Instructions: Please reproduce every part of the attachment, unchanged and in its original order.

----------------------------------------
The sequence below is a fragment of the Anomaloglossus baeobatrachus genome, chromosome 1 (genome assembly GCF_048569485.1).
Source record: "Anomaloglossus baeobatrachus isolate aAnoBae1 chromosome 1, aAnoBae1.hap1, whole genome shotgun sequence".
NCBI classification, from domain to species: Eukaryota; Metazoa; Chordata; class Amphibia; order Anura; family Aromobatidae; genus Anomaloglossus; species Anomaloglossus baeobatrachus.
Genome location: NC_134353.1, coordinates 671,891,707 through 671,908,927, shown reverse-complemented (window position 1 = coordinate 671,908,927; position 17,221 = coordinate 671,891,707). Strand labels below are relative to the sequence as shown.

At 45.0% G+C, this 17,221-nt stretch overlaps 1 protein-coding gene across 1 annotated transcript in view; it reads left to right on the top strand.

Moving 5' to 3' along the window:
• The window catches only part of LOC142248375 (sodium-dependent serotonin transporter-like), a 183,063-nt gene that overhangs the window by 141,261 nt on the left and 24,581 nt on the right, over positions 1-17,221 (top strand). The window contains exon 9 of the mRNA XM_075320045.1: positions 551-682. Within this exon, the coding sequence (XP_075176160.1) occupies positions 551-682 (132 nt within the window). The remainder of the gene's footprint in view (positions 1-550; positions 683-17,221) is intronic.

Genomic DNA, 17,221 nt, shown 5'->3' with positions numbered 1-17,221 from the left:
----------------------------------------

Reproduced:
The sequence below is a fragment of the Anomaloglossus baeobatrachus genome, chromosome 1 (genome assembly GCF_048569485.1).
Source record: "Anomaloglossus baeobatrachus isolate aAnoBae1 chromosome 1, aAnoBae1.hap1, whole genome shotgun sequence".
NCBI classification, from domain to species: Eukaryota; Metazoa; Chordata; class Amphibia; order Anura; family Aromobatidae; genus Anomaloglossus; species Anomaloglossus baeobatrachus.
Genome location: NC_134353.1, coordinates 671,891,707 through 671,908,927, shown reverse-complemented (window position 1 = coordinate 671,908,927; position 17,221 = coordinate 671,891,707). Strand labels below are relative to the sequence as shown.

At 45.0% G+C, this 17,221-nt stretch overlaps 1 protein-coding gene across 1 annotated transcript in view; it reads left to right on the top strand.

Moving 5' to 3' along the window:
• The window catches only part of LOC142248375 (sodium-dependent serotonin transporter-like), a 183,063-nt gene that overhangs the window by 141,261 nt on the left and 24,581 nt on the right, over positions 1-17,221 (top strand). The window contains exon 9 of the mRNA XM_075320045.1: positions 551-682. Within this exon, the coding sequence (XP_075176160.1) occupies positions 551-682 (132 nt within the window). The remainder of the gene's footprint in view (positions 1-550; positions 683-17,221) is intronic.

Genomic DNA, 17,221 nt, shown 5'->3' with positions numbered 1-17,221 from the left: